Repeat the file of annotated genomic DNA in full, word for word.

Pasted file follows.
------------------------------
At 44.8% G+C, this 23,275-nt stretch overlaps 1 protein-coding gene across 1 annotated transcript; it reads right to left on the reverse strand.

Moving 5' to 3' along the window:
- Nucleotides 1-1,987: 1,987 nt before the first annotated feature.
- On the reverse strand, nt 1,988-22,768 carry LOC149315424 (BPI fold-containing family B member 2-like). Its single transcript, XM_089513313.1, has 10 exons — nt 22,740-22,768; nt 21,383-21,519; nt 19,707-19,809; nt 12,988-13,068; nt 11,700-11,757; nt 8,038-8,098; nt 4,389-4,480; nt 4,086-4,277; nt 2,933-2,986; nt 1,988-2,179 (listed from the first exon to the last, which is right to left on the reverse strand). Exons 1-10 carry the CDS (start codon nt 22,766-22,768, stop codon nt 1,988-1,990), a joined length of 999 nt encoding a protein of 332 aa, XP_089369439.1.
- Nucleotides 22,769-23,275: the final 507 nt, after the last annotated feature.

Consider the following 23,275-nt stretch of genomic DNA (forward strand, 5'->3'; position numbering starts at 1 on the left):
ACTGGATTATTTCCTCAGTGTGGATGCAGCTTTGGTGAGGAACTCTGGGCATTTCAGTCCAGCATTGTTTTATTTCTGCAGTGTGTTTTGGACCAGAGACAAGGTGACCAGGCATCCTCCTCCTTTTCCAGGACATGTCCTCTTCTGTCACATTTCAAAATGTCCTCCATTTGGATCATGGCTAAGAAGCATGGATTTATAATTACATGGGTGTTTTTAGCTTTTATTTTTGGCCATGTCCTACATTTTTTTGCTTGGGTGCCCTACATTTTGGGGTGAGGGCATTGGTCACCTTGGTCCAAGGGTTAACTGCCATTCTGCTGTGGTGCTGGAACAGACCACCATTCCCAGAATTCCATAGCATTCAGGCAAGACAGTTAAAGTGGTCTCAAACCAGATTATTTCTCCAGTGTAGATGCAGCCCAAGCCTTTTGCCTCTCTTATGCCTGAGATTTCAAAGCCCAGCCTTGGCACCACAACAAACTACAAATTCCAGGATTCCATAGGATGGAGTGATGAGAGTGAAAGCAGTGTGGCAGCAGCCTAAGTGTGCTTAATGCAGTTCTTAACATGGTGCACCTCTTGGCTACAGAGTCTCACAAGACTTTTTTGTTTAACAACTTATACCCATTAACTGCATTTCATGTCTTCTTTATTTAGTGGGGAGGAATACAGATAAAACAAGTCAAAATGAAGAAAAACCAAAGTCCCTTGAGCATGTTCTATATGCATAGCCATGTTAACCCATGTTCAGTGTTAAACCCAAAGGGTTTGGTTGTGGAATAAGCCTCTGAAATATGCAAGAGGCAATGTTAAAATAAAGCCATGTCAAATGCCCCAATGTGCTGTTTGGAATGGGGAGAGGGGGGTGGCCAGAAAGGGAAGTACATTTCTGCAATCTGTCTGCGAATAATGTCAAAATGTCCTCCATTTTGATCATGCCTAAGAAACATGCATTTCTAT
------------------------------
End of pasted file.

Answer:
At 44.8% G+C, this 23,275-nt stretch overlaps 1 protein-coding gene across 1 annotated transcript; it reads right to left on the reverse strand.

Moving 5' to 3' along the window:
- Nucleotides 1-1,987: 1,987 nt before the first annotated feature.
- On the reverse strand, nt 1,988-22,768 carry LOC149315424 (BPI fold-containing family B member 2-like). Its single transcript, XM_089513313.1, has 10 exons — nt 22,740-22,768; nt 21,383-21,519; nt 19,707-19,809; nt 12,988-13,068; nt 11,700-11,757; nt 8,038-8,098; nt 4,389-4,480; nt 4,086-4,277; nt 2,933-2,986; nt 1,988-2,179 (listed from the first exon to the last, which is right to left on the reverse strand). Exons 1-10 carry the CDS (start codon nt 22,766-22,768, stop codon nt 1,988-1,990), a joined length of 999 nt encoding a protein of 332 aa, XP_089369439.1.
- Nucleotides 22,769-23,275: the final 507 nt, after the last annotated feature.

Consider the following 23,275-nt stretch of genomic DNA (forward strand, 5'->3'; position numbering starts at 1 on the left):
ACTGGATTATTTCCTCAGTGTGGATGCAGCTTTGGTGAGGAACTCTGGGCATTTCAGTCCAGCATTGTTTTATTTCTGCAGTGTGTTTTGGACCAGAGACAAGGTGACCAGGCATCCTCCTCCTTTTCCAGGACATGTCCTCTTCTGTCACATTTCAAAATGTCCTCCATTTGGATCATGGCTAAGAAGCATGGATTTATAATTACATGGGTGTTTTTAGCTTTTATTTTTGGCCATGTCCTACATTTTTTTGCTTGGGTGCCCTACATTTTGGGGTGAGGGCATTGGTCACCTTGGTCCAAGGGTTAACTGCCATTCTGCTGTGGTGCTGGAACAGACCACCATTCCCAGAATTCCATAGCATTCAGGCAAGACAGTTAAAGTGGTCTCAAACCAGATTATTTCTCCAGTGTAGATGCAGCCCAAGCCTTTTGCCTCTCTTATGCCTGAGATTTCAAAGCCCAGCCTTGGCACCACAACAAACTACAAATTCCAGGATTCCATAGGATGGAGTGATGAGAGTGAAAGCAGTGTGGCAGCAGCCTAAGTGTGCTTAATGCAGTTCTTAACATGGTGCACCTCTTGGCTACAGAGTCTCACAAGACTTTTTTGTTTAACAACTTATACCCATTAACTGCATTTCATGTCTTCTTTATTTAGTGGGGAGGAATACAGATAAAACAAGTCAAAATGAAGAAAAACCAAAGTCCCTTGAGCATGTTCTATATGCATAGCCATGTTAACCCATGTTCAGTGTTAAACCCAAAGGGTTTGGTTGTGGAATAAGCCTCTGAAATATGCAAGAGGCAATGTTAAAATAAAGCCATGTCAAATGCCCCAATGTGCTGTTTGGAATGGGGAGAGGGGGGTGGCCAGAAAGGGAAGTACATTTCTGCAATCTGTCTGCGAATAATGTCAAAATGTCCTCCATTTTGATCATGCCTAAGAAACATGCATTTCTAT